The Jana Desgagnes, lost its steering approx. 16 nautical miles southwest of Port aux Basques. the cause is likely Ice damage to the rudder. The CCGS Captain Molly Kool took the ship under tow through ice, in what is an impressive tow in difficult conditions.
The Jana Desgagnes is an ice class products tanker run by the Quebec based Desgagnes Group.
The tow was taken on the grounds of preventing pollution. Historically the CG has not offered tows, or intervened with insufficient time to allow for a plan B. The CG reports they are awaiting commercial Tugs. However why does the coast guard not simply complete the tow and charge commercial rates. – certainly the funds could be used for fleet renewal.
The Heavy icebreaker CCGS Louis Ste Laurent is standing by on scene as well.
The Mckeil Tug Lois M responded from Sydney, however the tow was taken up again By the CCGS Captain Molly Kool due to difficult Ice conditions.
The CCGS Louis St. Laurent ,the Coast Guards second oldest ship, and one of 2 heavy icebreakers arrived in port Monday. On Arrival, she topped up the tanks at the Irving Oil Wharf. and then moved to the basin off BIO, before tieing up at Pier 9 Tuesday morning.
Formerly based in Halifax, the ship was moved to St. John’s Newfoundland. The ship is likely here for Supplies and crew change, but given the proximity to the end of the federal fiscal year, may be on some budget maximization exercise until April 1.
I asked transport Canada’s media contact if they could “tell me if Transport Canada has received a copy of Davie shipbuilding’s letter regarding their safety concerns with the CCGS Hudson, and what actions ship safety will be taking.
Additionally, if TC has not been specifically addressed in the letter, given the concerns were raised publicly, is that sufficient notice for ship safety to take action, if not why not, and what action is being taken”
Their response was:
Transport Canada has not received the letter you are referring to.
The department takes its responsibility for marine safety and security very seriously. Large vessels are inspected and certificated annually by a Recognized Organization, which is a classification society that has an authorization agreement with Transport Canada to inspect and certify vessels. In addition, Transport Canada monitors selected vessels to verify compliance with applicable requirements, such as those set out in the Canada Shipping Act, 2001 and its associated regulations. When concerns are raised, Transport Canada takes appropriate measures if non-compliance or safety risks are identified.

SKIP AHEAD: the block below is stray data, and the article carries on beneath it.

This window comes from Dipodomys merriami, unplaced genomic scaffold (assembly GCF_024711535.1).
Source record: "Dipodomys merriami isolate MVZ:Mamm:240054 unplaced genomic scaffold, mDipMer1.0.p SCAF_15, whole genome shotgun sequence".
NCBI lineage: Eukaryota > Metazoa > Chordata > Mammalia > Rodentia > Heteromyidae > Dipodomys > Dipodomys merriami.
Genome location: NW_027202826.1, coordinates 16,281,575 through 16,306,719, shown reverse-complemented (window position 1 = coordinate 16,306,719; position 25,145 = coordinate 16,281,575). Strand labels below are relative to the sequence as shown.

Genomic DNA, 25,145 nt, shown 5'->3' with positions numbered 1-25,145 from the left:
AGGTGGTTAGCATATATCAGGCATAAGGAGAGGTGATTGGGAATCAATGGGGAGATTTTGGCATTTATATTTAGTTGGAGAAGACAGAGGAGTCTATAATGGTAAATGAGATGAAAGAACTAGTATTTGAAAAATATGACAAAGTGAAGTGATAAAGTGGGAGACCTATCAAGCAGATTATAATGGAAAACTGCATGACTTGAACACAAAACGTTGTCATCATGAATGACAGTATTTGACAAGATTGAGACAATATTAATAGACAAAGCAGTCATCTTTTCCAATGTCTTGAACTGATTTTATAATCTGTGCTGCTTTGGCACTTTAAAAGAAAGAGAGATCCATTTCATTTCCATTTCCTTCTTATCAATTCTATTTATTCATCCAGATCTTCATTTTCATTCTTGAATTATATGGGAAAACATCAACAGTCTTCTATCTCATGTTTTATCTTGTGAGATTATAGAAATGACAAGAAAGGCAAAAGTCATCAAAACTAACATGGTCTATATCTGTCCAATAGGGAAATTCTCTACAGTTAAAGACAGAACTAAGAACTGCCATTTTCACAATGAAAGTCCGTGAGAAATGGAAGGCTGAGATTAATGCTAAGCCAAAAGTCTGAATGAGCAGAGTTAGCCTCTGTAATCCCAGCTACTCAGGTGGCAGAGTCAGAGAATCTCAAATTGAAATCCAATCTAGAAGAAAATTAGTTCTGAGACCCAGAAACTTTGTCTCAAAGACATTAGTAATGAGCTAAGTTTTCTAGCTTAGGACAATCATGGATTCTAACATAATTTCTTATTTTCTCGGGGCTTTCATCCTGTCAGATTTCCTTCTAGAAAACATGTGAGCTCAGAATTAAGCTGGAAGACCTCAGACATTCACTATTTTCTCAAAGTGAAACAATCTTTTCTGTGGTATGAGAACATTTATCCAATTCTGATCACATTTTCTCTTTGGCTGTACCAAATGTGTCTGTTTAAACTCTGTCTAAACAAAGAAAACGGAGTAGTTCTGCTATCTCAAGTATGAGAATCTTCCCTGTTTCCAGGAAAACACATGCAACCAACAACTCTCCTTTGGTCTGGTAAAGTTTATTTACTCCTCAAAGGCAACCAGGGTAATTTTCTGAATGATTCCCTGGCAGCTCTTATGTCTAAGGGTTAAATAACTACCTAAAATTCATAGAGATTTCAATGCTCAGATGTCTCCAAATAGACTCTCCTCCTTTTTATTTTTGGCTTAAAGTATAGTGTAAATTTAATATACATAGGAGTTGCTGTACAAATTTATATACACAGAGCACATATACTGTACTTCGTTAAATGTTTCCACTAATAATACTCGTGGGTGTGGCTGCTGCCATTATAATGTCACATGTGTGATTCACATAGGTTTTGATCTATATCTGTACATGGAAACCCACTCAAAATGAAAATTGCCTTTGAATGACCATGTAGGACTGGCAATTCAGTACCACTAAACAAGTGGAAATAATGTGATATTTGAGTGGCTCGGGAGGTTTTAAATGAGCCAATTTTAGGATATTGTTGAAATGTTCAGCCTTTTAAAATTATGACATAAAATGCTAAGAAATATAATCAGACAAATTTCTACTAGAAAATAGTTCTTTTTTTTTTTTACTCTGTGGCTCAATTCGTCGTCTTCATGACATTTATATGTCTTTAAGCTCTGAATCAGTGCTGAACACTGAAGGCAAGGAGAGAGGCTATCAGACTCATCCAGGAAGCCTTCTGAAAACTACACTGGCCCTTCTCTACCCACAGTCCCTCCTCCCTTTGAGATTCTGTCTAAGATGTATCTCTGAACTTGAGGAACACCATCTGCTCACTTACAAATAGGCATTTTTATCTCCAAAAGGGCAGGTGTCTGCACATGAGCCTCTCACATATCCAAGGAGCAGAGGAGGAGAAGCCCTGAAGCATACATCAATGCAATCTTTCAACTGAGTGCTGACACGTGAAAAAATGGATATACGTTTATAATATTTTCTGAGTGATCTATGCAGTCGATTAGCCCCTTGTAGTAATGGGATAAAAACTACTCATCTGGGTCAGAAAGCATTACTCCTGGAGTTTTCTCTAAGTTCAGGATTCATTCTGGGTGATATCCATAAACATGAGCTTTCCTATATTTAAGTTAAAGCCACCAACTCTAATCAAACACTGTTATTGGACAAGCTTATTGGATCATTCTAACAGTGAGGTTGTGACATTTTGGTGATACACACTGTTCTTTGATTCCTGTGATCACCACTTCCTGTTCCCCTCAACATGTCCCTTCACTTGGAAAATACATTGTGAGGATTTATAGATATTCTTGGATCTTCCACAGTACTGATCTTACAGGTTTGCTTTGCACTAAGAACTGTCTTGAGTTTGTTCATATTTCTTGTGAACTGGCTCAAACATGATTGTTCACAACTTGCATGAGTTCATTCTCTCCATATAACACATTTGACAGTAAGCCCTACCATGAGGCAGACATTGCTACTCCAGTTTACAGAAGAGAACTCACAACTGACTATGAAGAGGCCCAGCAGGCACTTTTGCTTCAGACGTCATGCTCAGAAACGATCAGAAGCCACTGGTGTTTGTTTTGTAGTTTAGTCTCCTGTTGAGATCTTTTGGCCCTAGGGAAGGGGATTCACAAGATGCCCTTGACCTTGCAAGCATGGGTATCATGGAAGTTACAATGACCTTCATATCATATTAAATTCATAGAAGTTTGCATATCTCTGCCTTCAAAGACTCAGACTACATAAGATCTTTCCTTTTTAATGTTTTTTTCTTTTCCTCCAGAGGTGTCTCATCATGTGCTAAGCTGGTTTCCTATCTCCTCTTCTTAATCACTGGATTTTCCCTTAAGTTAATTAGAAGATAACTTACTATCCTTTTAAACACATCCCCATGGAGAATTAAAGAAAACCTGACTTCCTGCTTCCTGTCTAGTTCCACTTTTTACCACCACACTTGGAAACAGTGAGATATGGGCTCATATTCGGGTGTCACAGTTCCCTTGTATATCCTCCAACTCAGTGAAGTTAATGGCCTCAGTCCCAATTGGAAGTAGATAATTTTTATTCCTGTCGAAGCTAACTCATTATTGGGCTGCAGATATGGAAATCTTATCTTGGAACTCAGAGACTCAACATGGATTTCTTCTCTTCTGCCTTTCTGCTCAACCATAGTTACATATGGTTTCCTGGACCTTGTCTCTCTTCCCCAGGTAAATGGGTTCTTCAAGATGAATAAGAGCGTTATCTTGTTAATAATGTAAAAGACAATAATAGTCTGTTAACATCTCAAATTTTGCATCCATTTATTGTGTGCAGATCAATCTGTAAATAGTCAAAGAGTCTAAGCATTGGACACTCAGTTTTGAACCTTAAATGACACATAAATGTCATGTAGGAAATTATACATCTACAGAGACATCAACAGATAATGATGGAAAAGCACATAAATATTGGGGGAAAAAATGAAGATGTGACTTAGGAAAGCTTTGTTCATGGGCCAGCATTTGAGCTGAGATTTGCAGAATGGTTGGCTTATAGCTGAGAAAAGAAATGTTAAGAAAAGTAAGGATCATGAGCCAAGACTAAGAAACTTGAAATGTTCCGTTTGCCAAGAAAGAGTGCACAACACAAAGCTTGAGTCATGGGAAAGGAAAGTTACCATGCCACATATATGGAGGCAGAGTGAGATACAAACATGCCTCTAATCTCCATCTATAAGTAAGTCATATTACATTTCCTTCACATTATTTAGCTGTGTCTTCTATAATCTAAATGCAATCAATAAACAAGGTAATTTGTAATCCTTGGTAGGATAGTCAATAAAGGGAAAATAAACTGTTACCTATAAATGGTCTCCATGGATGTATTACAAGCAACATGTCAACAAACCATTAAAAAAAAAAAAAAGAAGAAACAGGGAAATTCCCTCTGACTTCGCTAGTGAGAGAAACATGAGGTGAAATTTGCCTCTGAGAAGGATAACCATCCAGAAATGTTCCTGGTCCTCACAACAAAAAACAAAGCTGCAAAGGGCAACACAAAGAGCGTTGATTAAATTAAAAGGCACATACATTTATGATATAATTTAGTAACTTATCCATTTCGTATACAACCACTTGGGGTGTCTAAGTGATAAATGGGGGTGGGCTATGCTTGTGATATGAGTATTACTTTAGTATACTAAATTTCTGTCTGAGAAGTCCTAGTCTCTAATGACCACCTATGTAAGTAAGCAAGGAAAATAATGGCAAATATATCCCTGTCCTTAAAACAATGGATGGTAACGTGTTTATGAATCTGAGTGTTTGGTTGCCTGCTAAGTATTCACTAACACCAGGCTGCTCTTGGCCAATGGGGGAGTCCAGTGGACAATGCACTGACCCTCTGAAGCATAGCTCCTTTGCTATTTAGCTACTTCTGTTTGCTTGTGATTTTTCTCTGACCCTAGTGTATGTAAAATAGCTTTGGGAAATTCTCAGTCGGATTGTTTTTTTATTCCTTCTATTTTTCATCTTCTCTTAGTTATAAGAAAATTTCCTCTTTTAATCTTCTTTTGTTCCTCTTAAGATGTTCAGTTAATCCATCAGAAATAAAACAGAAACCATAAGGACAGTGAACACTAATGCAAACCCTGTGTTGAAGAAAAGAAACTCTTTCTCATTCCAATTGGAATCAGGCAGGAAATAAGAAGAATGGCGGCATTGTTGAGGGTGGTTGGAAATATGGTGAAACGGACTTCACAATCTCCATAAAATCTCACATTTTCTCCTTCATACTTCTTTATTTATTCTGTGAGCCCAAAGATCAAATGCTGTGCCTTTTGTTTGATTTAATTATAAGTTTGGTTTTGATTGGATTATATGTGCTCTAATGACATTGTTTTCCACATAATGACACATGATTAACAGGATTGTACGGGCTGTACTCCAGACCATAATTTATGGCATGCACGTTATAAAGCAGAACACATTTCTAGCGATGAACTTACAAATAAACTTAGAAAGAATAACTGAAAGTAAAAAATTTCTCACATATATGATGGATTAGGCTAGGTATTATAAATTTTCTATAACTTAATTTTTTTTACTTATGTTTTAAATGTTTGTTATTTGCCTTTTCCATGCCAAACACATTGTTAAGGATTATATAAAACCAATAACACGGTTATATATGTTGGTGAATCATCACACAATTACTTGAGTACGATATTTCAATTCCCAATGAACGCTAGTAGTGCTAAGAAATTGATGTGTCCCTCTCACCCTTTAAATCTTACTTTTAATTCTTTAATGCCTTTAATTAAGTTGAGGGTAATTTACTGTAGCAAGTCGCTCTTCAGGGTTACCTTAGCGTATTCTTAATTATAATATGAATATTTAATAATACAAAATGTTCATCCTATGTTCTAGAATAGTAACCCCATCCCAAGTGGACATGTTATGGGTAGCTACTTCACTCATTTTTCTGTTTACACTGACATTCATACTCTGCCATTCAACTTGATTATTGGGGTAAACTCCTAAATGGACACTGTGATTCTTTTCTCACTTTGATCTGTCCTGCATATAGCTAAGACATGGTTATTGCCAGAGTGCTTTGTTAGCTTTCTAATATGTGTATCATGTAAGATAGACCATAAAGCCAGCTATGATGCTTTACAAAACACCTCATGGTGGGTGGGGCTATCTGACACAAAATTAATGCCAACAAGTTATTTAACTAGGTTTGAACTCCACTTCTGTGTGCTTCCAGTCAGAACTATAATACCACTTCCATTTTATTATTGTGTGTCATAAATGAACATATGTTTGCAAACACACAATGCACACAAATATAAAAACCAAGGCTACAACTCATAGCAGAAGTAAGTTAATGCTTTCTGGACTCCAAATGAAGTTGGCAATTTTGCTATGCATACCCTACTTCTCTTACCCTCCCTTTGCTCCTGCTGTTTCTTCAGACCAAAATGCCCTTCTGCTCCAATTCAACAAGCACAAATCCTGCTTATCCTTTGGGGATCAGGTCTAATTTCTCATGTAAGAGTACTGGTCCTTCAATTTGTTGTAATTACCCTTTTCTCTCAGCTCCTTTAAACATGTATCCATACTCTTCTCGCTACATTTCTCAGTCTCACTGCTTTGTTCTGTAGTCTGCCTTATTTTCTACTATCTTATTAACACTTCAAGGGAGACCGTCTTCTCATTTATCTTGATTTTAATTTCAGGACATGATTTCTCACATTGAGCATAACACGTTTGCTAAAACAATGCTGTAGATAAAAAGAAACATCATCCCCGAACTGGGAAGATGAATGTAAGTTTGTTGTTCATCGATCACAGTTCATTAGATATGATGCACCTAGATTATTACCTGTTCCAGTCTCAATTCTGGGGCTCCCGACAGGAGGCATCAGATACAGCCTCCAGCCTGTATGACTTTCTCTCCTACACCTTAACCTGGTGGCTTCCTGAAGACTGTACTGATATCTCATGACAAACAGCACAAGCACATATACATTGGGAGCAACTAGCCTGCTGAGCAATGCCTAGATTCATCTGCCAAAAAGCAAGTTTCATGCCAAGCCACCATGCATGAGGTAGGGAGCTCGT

The former Coast Guard hydrographic survey ship Matthew has been sold for $279,000.00. The sale took place Oct 24. The buyer is currently unknown. The buyer has 50 days to complete vessel registration, we should see the ship registration transferred in the next week or so. Once registered, the new owner has 10 days to have the ship towed form the BIO Wharf.
The ship is still registered to the Department of Fisheries and Oceans, however it was noticed that the ship is now listed for sale, presumably by the new owners, with TriNav Marine Brokerage of Yarmouth.
TriNav is asking 2.4million for the ship – perhaps a bit optimistic given the feds couldn’t sell in 3 attempts with asking prices over a million dollars.
UPDATES to Follow – when we find out who the owner is.
The Feds are acquiring eight new high-endurance search and rescue (SAR) lifeboats for the Coast Guard. the boats will be purchased from Chantier Naval Forillon of Gaspé, Quebec, and Hike Metal Products of Wheatley, Ontario.
Chantier Naval Forillon and Hike Metal Products were already producing six SAR lifeboats each under existing contracts signed in 2015. Under the amended contracts, each shipyard will build four additional lifeboats at a total cost of $61,757,896. These contracts were awarded under the small vessel component of the National Shipbuilding Strategy and will help maintain well-paying, middle-class jobs at both shipyards.
With the ability to operate up to 100 nautical miles from shore, these new high-endurance SAR lifeboats are enhancing the Coast Guard’s search and rescue capabilities. Vessels from this class are named after bays in Canada and are being built under the Federal Infrastructure Initiative, the Fleet Renewal Plan and Oceans Protection Plan.
the CCGS Corporal McLaren MMV was successfully re-floated and towed to the government wharf in sambro last night. the attempt started in the afternoon, and the ship was floating fully by 8pm.
Shore based pumps dewatered the ship, while the CCGS Sambro stood by behind the ship, providing additional scene lighting. A large crane on scene was reportedly for repairs to the cradle, but could be seen swing equipment over to the Mclaren.
Early Saturday morning, the CCGS Corporal Mclaren was sabotaged, when 2 cables and a chain were cut at the CME Shipyard in Sambro Head. the cradle the boat was on slid back, and the MSPV came off the blocks. there was some water ingress.
From statements made by CME, we know the ship was fine at the midnight check, and in the water at the subsequent check. A call to Halifax fire for fuel leaking from a boat was reported at 0751 by @hrmfirewire on twitter. the yard has cameras, but no fence, so its easy to gain access, though its unclear if anything was caught on tape.
the boat was on the lift for 6 weeks of maintenance. general repair and upkeep. A few modifications were being made the vessel, including new electronics, rope cutters on the shafts, and additional limber holes in the engine room bilge.